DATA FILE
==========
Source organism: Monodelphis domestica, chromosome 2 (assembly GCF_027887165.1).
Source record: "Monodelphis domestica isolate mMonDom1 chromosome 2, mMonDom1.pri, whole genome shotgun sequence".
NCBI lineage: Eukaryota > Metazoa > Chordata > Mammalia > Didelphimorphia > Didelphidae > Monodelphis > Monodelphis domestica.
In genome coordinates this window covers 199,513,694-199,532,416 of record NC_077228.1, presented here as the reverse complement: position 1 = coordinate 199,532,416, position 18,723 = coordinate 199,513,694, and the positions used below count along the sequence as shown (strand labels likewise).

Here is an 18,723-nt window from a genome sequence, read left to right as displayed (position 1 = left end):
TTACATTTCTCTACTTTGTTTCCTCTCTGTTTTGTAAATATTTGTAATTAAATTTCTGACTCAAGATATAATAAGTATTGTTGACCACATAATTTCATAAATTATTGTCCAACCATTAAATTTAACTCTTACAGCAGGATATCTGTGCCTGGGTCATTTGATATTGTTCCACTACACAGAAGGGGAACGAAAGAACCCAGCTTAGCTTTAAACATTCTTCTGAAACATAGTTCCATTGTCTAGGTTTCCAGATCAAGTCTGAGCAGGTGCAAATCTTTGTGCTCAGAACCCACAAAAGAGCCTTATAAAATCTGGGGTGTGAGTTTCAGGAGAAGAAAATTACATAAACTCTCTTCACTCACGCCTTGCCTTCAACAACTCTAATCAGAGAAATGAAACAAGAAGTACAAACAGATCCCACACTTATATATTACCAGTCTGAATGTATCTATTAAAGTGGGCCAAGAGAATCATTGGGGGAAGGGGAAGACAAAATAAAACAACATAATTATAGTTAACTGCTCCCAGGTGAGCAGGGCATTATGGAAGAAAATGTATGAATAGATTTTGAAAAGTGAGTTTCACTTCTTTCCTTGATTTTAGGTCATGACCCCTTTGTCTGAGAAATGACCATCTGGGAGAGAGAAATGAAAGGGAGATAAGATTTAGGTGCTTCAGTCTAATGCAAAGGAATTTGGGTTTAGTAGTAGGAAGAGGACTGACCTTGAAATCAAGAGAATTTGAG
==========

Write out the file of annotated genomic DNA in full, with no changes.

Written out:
Source organism: Monodelphis domestica, chromosome 2 (assembly GCF_027887165.1).
Source record: "Monodelphis domestica isolate mMonDom1 chromosome 2, mMonDom1.pri, whole genome shotgun sequence".
NCBI lineage: Eukaryota > Metazoa > Chordata > Mammalia > Didelphimorphia > Didelphidae > Monodelphis > Monodelphis domestica.
In genome coordinates this window covers 199,513,694-199,532,416 of record NC_077228.1, presented here as the reverse complement: position 1 = coordinate 199,532,416, position 18,723 = coordinate 199,513,694, and the positions used below count along the sequence as shown (strand labels likewise).

Here is an 18,723-nt window from a genome sequence, read left to right as displayed (position 1 = left end):
TTACATTTCTCTACTTTGTTTCCTCTCTGTTTTGTAAATATTTGTAATTAAATTTCTGACTCAAGATATAATAAGTATTGTTGACCACATAATTTCATAAATTATTGTCCAACCATTAAATTTAACTCTTACAGCAGGATATCTGTGCCTGGGTCATTTGATATTGTTCCACTACACAGAAGGGGAACGAAAGAACCCAGCTTAGCTTTAAACATTCTTCTGAAACATAGTTCCATTGTCTAGGTTTCCAGATCAAGTCTGAGCAGGTGCAAATCTTTGTGCTCAGAACCCACAAAAGAGCCTTATAAAATCTGGGGTGTGAGTTTCAGGAGAAGAAAATTACATAAACTCTCTTCACTCACGCCTTGCCTTCAACAACTCTAATCAGAGAAATGAAACAAGAAGTACAAACAGATCCCACACTTATATATTACCAGTCTGAATGTATCTATTAAAGTGGGCCAAGAGAATCATTGGGGGAAGGGGAAGACAAAATAAAACAACATAATTATAGTTAACTGCTCCCAGGTGAGCAGGGCATTATGGAAGAAAATGTATGAATAGATTTTGAAAAGTGAGTTTCACTTCTTTCCTTGATTTTAGGTCATGACCCCTTTGTCTGAGAAATGACCATCTGGGAGAGAGAAATGAAAGGGAGATAAGATTTAGGTGCTTCAGTCTAATGCAAAGGAATTTGGGTTTAGTAGTAGGAAGAGGACTGACCTTGAAATCAAGAGAATTTGAG